Thousands of Crosses
As you begin walking toward the Hill of Crosses just outside the town of Šiauliai, Lithuania, you are awed by the magnificent display of crosses on what seems to be a random hill in the countryside. There is nothing else around. There seems to be no reason for this hill to be “the hill” where people have left crosses for centuries. The randomness of it draws you in.
You stop and try to take a picture. It’s a semi-circle. You need to take a panorama.
But then you step up to it and see that the crosses are hundreds thick. They have collapsed on each other. There are mounds of crosses atop crosses. Big, small, wooden, metal. Stone, engraved, handcrafted, broken.
You realize there is no possible way to capture this in pictures.
But you keep trying.
Origin of the Hill of Crosses in Šiauliai
So, why there? It’s an interesting unknown, though its protection as a sight for displays of religious worship and devotion as well as an act of defiance, is as mysterious and intriguing as wondering how it all began.
There are records dating back to 1850 that describe this Hill of Crosses, though it most likely existed before that. One story says that Lithuanian people who were not allowed to bury their dead according to Soviet rule, began leaving crosses here. There are also stories of Marian visions that prompted people to come to this hill and leave crosses. Pope John Paul II visited the site in 1993 and called it a place for hope, peace, love and sacrifice.
Whatever the origin, the site itself has endured persecution again and again, but worshippers rebuild after each destruction. The site has been bulldozed, burned, and destroyed more than four times since 1961. And yet, there are hundreds of thousands of crosses erected there.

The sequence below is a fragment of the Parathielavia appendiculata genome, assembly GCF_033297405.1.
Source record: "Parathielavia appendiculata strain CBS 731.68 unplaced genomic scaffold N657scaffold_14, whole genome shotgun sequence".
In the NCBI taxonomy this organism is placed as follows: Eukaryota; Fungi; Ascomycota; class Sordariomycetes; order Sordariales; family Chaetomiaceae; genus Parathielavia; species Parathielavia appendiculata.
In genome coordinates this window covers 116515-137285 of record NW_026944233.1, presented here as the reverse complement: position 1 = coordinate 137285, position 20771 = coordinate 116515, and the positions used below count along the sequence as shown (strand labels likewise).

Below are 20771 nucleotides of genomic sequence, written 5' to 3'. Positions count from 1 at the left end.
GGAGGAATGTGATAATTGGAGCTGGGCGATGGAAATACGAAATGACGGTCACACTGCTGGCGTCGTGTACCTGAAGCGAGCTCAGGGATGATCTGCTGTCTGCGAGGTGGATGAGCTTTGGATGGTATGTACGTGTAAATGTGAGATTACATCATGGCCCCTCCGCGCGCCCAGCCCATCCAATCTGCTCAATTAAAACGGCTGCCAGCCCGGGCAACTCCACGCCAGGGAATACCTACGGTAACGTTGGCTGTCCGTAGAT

Visiting the Hill of Crosses
The day we went was cold and very windy. The wind whipped through and we hunched into our jackets while we tried to take in the incredible number of crosses we saw we each step we took in any direction.
You could get lost in the trails of never-ending crosses. It reminded me of the catacombs of Paris in the way that you walk along the rows of skulls in Paris / rows of crosses on one small hill in Lithuania, and think there can’t possibly be ANY MORE. And then there are.
You can see the Hill of Crosses anytime by pulling to the side of the road. There hill is not lit, so when it’s dark, visibility would be severely limited.
We chose to pull into the pay parking lot by the Visitor Center. There’s a display that explains a little of the Hill of Crosses and there’s a gift shop. Oddly, there were not crosses to buy and add to the hill. There were mounted crucifixes, and perhaps some people have thought to leave one of those.
My daughter-in-law had whittled a small cross to leave there. She tucked it into a tree. She’d done her research before our trip and learned that cross-making is a part of Lithuania’s cultural heritage. She’d come more prepared than I had. Her tiny cross was added to the mass of offerings on that Hill.
I was completely awed by the evidence of all the thousands of people who have come here and erected cast iron crosses, granite headstones, marble, stone, and metal crosses carved with pictures and words. The Hill of Crosses has traversed time, politics, and religious persecution. No matter who has come and tried to destroy this devout display of freedom to worship, the Hill of Crosses remains.
Have you experienced this place, or another like it?